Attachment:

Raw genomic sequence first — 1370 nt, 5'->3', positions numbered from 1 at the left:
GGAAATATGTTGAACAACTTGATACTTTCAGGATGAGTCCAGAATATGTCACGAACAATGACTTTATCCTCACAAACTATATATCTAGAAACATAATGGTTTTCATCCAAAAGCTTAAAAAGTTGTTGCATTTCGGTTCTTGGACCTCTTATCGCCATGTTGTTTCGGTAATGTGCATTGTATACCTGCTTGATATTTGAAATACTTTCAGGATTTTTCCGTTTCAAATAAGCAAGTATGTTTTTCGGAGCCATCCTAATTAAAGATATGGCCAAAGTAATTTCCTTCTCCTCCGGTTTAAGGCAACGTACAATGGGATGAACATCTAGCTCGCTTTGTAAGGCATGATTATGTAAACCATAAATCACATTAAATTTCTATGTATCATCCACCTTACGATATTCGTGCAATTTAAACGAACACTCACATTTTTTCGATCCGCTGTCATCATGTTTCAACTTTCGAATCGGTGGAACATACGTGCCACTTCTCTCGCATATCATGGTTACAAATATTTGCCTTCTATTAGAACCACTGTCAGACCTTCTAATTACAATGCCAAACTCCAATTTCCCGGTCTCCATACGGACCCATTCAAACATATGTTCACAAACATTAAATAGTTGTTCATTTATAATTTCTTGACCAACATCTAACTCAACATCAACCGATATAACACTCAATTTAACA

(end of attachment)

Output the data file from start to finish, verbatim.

Raw genomic sequence first — 1370 nt, 5'->3', positions numbered from 1 at the left:
GGAAATATGTTGAACAACTTGATACTTTCAGGATGAGTCCAGAATATGTCACGAACAATGACTTTATCCTCACAAACTATATATCTAGAAACATAATGGTTTTCATCCAAAAGCTTAAAAAGTTGTTGCATTTCGGTTCTTGGACCTCTTATCGCCATGTTGTTTCGGTAATGTGCATTGTATACCTGCTTGATATTTGAAATACTTTCAGGATTTTTCCGTTTCAAATAAGCAAGTATGTTTTTCGGAGCCATCCTAATTAAAGATATGGCCAAAGTAATTTCCTTCTCCTCCGGTTTAAGGCAACGTACAATGGGATGAACATCTAGCTCGCTTTGTAAGGCATGATTATGTAAACCATAAATCACATTAAATTTCTATGTATCATCCACCTTACGATATTCGTGCAATTTAAACGAACACTCACATTTTTTCGATCCGCTGTCATCATGTTTCAACTTTCGAATCGGTGGAACATACGTGCCACTTCTCTCGCATATCATGGTTACAAATATTTGCCTTCTATTAGAACCACTGTCAGACCTTCTAATTACAATGCCAAACTCCAATTTCCCGGTCTCCATACGGACCCATTCAAACATATGTTCACAAACATTAAATAGTTGTTCATTTATAATTTCTTGACCAACATCTAACTCAACATCAACCGATATAACACTCAATTTAACA